There are many aspects to creating a video game, such as graphics and gameplay. However, one aspect that is often overlooked but crucial to any game is producing great music. Sounds such as background music, character themes, or exhilarating battle audio helps complete the gaming experience.
History of video game music
During the 50s and 60s, video games didn’t include music. Games back then were created using unique and exclusive hardware. This meant that only a handful of people, mostly programmers, were the only ones who could play them. In short, games were quite simple in nature and more of a concept.
However, by the early 70s, the video game industry became commercialized, and arcade video games started to boom. Some of the greatest hits of this time were Pong and Computer Space. These games actually introduced sound effects to be part of video games. Space Invaders, a shoot ’em up video game from 1978, actually incorporated 8-bit or chiptunes to the approach of the enemies, which added to tense moments when playing the game. It was one of the reasons why the game is part of the most iconic video games in history.
As the video game industry evolved throughout the years, so did the technology to create better in-game music and soundtrack that accompanied it. A great example would be the release of the Nintendo Entertainment System in the mid-80s. People got to experience plenty of household video game franchises such as The Legend of Zelda and Super Mario Bros. that are still very popular today. For these games, what contributed to their fame was not just the games’ designs, it was also the soundtrack. These two were composed by none other than Koji Kondo. His music is still celebrated even today, with the most recent evidence in The Super Mario Bros. Movie.
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Then came the 1990s which brought about a change in video games with the transition to 3D graphics. Video game composers and sound designers started to have more creativity in creating music as the quality and style became more sophisticated. One prominent composer that comes to mind is Nobuo Uematsu with his work for the Final Fantasy series, including the iconic “One-Winged Angel” for Final Fantasy VII. Fast forward to today, gaming music is considered to be pivotal to our gaming experience. It has even penetrated into mainstream consciousness, like how wrestling superstar Kenny Omega named his finisher One-Winged Angel.
Heightening gaming experiences
Music is important in video games because it adds to the emotion and atmosphere as you play the game. Depending on how good the music is, it can make or break your gaming experience and improve immersion throughout your playthrough. The use of different music depending on the stage of the game can also add a unique touch. Video game music often also helps gamers have a deeper connection to the game and create lasting memories.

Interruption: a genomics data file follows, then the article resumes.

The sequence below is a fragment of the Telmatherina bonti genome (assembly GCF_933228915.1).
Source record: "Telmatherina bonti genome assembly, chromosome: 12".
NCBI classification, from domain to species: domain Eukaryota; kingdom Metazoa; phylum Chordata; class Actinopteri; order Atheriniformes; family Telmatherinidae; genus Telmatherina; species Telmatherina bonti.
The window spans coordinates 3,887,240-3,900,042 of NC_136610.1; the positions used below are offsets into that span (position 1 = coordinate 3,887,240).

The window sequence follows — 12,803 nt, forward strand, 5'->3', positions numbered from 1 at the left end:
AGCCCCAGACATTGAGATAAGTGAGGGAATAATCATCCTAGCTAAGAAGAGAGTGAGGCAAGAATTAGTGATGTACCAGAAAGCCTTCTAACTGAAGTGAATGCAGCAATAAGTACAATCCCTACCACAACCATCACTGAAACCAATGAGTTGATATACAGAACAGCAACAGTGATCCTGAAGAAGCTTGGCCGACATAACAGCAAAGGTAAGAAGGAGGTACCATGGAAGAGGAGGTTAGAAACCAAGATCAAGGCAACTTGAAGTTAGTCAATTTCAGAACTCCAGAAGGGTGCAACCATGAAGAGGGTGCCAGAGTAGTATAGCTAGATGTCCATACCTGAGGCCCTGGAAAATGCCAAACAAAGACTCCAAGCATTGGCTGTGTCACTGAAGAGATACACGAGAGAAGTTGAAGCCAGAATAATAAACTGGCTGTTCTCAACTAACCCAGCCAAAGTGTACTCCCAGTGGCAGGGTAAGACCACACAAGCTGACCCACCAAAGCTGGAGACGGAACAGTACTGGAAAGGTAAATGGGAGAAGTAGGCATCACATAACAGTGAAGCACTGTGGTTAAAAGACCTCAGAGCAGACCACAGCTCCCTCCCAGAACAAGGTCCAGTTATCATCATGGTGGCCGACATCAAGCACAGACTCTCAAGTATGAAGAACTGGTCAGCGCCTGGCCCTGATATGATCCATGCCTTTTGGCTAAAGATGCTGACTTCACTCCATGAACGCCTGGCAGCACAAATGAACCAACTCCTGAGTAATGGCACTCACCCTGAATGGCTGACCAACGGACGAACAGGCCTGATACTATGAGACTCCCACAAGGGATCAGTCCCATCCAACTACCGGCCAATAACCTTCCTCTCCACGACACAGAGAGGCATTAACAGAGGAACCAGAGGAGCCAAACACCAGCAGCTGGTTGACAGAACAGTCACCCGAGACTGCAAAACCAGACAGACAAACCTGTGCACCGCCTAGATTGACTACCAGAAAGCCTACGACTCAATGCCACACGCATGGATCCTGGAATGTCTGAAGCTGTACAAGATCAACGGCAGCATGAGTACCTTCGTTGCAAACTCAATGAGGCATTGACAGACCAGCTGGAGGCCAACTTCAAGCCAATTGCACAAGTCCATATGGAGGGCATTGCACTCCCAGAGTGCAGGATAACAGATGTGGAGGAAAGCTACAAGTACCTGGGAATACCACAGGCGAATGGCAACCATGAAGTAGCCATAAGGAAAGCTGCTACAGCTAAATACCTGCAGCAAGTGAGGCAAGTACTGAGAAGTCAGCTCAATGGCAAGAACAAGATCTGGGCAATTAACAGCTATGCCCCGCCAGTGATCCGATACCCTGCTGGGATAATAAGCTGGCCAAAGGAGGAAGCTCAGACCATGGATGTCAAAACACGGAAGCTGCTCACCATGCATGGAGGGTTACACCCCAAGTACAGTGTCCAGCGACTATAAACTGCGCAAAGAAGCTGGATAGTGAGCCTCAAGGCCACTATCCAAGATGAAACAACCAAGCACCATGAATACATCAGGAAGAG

Consider playing the classic horror game, Resident Evil 3 and its intro “The Last Escape” by Masami Ueda. It not only hypes you up before playing the game, but it also adds suspense once the zombies destroy everyone in the cutscene. Further into the game, the song “Nemesis” changes the mood of the game from creepy to a straight-up chase situation.
Another great and recent example would be Doom (2016) and Doom Eternal. Both games’ soundtracks were composed by Mick Gordon. As you fight demons in each level while listening to the intense background music, you cannot help but want to keep going as the adrenaline fills you up the more you progress through the game.
Utilizing licensed music
Today, video games can include licensed music on their soundtracks. There are a variety of use cases that developers can employ to actually improve their games. Using well-known licensed music can help generate buzz and hype for the game. This is especially helpful when marketing it to attract a larger audience.
One example is Scott Pilgrim vs. the World: The Game. The 2010 comic-turned-game employs the chiptune band Anamanaguchi for its music and gained much praise. With the recent announcement of Scott Pilgrim The Anime, they are also bringing back Anamanaguchi. This brings in more hype for those who are already fans of the franchise, especially the game’s music. It can also potentially introduce the game to newcomers who may want more of the chiptune beat.
We’ve already discussed how music improves the gaming experience. Grand Theft Auto is one series that makes extensive use of licensed music as it includes a radio feature. Apart from that, it strengthens the video game’s theme. Playing a sports game such as any of the NBA 2K series, the majority of the licensed music used is what popular basketball players actually listen to before a game. This can help to increase immersion and get hyped as gamers listen to the same music as the NBA players.
YouTube: A Brief History of Music in Video Games
Photo credits: The feature image has been taken by Luciano De Polo. The image in the body of the article has been taken by Kuba Bożanowski.
Sources: Callum Altimas (TheSportster) / John DiLillo (Netflix)